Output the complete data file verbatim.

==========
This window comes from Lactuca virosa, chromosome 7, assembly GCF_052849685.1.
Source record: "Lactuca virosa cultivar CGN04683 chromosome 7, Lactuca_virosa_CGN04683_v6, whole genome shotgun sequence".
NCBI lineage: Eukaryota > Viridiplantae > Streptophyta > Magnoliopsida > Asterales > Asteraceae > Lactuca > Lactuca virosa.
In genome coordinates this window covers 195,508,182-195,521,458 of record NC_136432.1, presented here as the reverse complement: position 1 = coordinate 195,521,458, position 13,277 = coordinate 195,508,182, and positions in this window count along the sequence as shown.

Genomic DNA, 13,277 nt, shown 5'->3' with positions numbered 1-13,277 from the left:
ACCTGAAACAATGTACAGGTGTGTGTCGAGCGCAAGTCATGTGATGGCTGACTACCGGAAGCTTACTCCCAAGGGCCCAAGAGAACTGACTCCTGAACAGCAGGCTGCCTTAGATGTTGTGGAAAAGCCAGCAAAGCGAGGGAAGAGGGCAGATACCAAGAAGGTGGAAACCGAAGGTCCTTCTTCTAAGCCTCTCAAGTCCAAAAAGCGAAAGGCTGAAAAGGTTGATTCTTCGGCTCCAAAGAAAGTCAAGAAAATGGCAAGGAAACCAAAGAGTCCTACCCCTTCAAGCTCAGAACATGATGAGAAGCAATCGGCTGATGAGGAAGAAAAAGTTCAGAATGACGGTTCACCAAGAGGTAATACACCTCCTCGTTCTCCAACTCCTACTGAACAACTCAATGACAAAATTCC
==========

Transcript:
This window comes from Lactuca virosa, chromosome 7, assembly GCF_052849685.1.
Source record: "Lactuca virosa cultivar CGN04683 chromosome 7, Lactuca_virosa_CGN04683_v6, whole genome shotgun sequence".
NCBI lineage: Eukaryota > Viridiplantae > Streptophyta > Magnoliopsida > Asterales > Asteraceae > Lactuca > Lactuca virosa.
In genome coordinates this window covers 195,508,182-195,521,458 of record NC_136432.1, presented here as the reverse complement: position 1 = coordinate 195,521,458, position 13,277 = coordinate 195,508,182, and positions in this window count along the sequence as shown.

Genomic DNA, 13,277 nt, shown 5'->3' with positions numbered 1-13,277 from the left:
ACCTGAAACAATGTACAGGTGTGTGTCGAGCGCAAGTCATGTGATGGCTGACTACCGGAAGCTTACTCCCAAGGGCCCAAGAGAACTGACTCCTGAACAGCAGGCTGCCTTAGATGTTGTGGAAAAGCCAGCAAAGCGAGGGAAGAGGGCAGATACCAAGAAGGTGGAAACCGAAGGTCCTTCTTCTAAGCCTCTCAAGTCCAAAAAGCGAAAGGCTGAAAAGGTTGATTCTTCGGCTCCAAAGAAAGTCAAGAAAATGGCAAGGAAACCAAAGAGTCCTACCCCTTCAAGCTCAGAACATGATGAGAAGCAATCGGCTGATGAGGAAGAAAAAGTTCAGAATGACGGTTCACCAAGAGGTAATACACCTCCTCGTTCTCCAACTCCTACTGAACAACTCAATGACAAAATTCC